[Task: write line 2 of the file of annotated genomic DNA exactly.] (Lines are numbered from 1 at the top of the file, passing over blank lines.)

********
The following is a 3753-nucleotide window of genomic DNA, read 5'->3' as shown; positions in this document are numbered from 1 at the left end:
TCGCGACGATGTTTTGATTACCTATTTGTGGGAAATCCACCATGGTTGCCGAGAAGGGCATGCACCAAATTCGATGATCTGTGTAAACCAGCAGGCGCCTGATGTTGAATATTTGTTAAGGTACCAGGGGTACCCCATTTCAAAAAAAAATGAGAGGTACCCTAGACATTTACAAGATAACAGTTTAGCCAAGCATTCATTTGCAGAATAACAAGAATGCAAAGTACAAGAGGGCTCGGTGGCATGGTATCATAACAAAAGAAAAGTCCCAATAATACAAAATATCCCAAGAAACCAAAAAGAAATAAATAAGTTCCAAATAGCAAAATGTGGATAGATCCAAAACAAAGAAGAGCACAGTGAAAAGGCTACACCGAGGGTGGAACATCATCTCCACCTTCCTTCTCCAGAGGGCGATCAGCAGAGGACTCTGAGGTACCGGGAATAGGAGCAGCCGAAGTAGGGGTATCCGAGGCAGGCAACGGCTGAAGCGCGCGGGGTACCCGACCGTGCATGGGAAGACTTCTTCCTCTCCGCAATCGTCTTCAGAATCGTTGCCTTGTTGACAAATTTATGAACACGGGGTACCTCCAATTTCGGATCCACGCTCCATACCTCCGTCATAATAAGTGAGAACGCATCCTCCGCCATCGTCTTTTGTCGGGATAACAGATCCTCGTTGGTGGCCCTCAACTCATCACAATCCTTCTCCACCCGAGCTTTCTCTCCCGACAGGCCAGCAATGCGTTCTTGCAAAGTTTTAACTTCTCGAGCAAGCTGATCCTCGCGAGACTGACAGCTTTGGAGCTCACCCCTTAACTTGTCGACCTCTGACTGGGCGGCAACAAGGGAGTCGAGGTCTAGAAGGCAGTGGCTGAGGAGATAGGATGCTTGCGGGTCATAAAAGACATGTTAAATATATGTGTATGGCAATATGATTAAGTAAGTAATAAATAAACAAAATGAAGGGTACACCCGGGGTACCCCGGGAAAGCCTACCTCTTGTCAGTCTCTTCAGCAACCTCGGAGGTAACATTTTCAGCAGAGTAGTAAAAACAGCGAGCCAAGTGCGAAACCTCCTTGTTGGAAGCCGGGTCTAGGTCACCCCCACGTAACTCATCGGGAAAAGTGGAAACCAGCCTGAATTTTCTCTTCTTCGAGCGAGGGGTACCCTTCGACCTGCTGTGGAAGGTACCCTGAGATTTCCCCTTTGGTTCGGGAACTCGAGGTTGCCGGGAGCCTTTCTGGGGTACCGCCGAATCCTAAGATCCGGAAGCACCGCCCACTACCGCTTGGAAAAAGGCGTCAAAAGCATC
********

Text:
TCGCGACGATGTTTTGATTACCTATTTGTGGGAAATCCACCATGGTTGCCGAGAAGGGCATGCACCAAATTCGATGATCTGTGTAAACCAGCAGGCGCCTGATGTTGAATATTTGTTAAGGTACCAGGGGTACCCCATTTCAAAAAAAAATGAGAGGTACCCTAGACATTTACAAGATAACAGTTTAGCCAAGCATTCATTTGCAGAATAACAAGAATGCAAAGTACAAGAGGGCTCGGTGGCATGGTATCATAACAAAAGAAAAGTCCCAATAATACAAAATATCCCAAGAAACCAAAAAGAAATAAATAAGTTCCAAATAGCAAAATGTGGATAGATCCAAAACAAAGAAGAGCACAGTGAAAAGGCTACACCGAGGGTGGAACATCATCTCCACCTTCCTTCTCCAGAGGGCGATCAGCAGAGGACTCTGAGGTACCGGGAATAGGAGCAGCCGAAGTAGGGGTATCCGAGGCAGGCAACGGCTGAAGCGCGCGGGGTACCCGACCGTGCATGGGAAGACTTCTTCCTCTCCGCAATCGTCTTCAGAATCGTTGCCTTGTTGACAAATTTATGAACACGGGGTACCTCCAATTTCGGATCCACGCTCCATACCTCCGTCATAATAAGTGAGAACGCATCCTCCGCCATCGTCTTTTGTCGGGATAACAGATCCTCGTTGGTGGCCCTCAACTCATCACAATCCTTCTCCACCCGAGCTTTCTCTCCCGACAGGCCAGCAATGCGTTCTTGCAAAGTTTTAACTTCTCGAGCAAGCTGATCCTCGCGAGACTGACAGCTTTGGAGCTCACCCCTTAACTTGTCGACCTCTGACTGGGCGGCAACAAGGGAGTCGAGGTCTAGAAGGCAGTGGCTGAGGAGATAGGATGCTTGCGGGTCATAAAAGACATGTTAAATATATGTGTATGGCAATATGATTAAGTAAGTAATAAATAAACAAAATGAAGGGTACACCCGGGGTACCCCGGGAAAGCCTACCTCTTGTCAGTCTCTTCAGCAACCTCGGAGGTAACATTTTCAGCAGAGTAGTAAAAACAGCGAGCCAAGTGCGAAACCTCCTTGTTGGAAGCCGGGTCTAGGTCACCCCCACGTAACTCATCGGGAAAAGTGGAAACCAGCCTGAATTTTCTCTTCTTCGAGCGAGGGGTACCCTTCGACCTGCTGTGGAAGGTACCCTGAGATTTCCCCTTTGGTTCGGGAACTCGAGGTTGCCGGGAGCCTTTCTGGGGTACCGCCGAATCCTAAGATCCGGAAGCACCGCCCACTACCGCTTGGAAAAAGGCGTCAAAAGCATC